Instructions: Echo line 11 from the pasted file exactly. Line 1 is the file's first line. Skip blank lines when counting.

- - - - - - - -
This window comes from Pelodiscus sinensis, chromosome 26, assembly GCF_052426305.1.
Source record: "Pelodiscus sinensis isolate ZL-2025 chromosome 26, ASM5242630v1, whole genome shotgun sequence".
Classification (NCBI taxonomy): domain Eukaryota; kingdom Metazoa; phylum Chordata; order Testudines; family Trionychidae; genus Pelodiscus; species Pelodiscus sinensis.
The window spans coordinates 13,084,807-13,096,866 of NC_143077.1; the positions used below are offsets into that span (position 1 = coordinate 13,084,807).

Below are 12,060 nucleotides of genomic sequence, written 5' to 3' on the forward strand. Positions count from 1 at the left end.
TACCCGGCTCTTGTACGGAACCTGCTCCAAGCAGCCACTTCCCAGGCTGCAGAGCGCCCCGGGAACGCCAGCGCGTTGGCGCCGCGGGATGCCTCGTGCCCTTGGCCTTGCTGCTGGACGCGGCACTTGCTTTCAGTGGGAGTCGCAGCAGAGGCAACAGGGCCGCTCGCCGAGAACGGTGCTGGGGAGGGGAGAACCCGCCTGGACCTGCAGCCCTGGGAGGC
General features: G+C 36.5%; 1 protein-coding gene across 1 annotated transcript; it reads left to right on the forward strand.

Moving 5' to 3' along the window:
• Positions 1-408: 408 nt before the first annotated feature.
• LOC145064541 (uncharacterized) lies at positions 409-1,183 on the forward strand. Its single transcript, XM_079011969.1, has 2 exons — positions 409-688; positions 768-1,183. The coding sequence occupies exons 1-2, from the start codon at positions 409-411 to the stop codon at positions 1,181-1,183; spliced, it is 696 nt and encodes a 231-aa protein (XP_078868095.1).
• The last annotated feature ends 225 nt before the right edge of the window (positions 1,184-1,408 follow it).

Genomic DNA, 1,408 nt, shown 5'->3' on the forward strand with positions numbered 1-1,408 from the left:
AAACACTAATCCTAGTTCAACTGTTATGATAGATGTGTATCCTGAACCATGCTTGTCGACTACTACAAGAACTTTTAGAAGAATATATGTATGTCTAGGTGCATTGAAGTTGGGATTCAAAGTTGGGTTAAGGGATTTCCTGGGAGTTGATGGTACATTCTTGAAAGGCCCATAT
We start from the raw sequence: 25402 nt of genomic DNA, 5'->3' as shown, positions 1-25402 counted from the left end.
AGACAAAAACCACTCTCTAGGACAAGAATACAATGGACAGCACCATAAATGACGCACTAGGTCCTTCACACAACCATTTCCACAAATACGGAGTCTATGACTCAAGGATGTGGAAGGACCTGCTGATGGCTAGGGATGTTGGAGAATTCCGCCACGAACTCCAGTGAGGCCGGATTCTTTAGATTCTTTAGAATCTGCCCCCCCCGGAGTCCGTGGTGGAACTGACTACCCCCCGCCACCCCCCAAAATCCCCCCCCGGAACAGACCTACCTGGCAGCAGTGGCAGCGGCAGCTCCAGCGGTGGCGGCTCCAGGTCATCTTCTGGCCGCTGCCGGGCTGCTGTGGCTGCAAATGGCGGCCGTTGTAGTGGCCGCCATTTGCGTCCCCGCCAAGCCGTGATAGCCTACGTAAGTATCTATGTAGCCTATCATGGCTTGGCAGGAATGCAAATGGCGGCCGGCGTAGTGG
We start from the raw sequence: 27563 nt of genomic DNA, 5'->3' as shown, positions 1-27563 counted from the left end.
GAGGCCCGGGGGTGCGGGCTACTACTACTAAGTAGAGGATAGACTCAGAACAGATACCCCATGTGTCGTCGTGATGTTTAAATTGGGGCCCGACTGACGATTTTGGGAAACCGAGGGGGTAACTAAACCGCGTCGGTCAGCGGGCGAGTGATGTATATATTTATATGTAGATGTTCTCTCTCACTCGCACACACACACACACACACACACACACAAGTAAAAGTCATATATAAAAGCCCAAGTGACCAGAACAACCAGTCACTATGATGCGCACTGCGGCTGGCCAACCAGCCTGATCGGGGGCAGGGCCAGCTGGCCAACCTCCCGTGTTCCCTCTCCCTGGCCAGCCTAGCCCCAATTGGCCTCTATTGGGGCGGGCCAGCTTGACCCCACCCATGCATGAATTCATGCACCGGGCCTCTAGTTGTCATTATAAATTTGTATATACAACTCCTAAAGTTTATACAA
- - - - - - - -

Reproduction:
• The last annotated feature ends 225 nt before the right edge of the window (positions 1,184-1,408 follow it).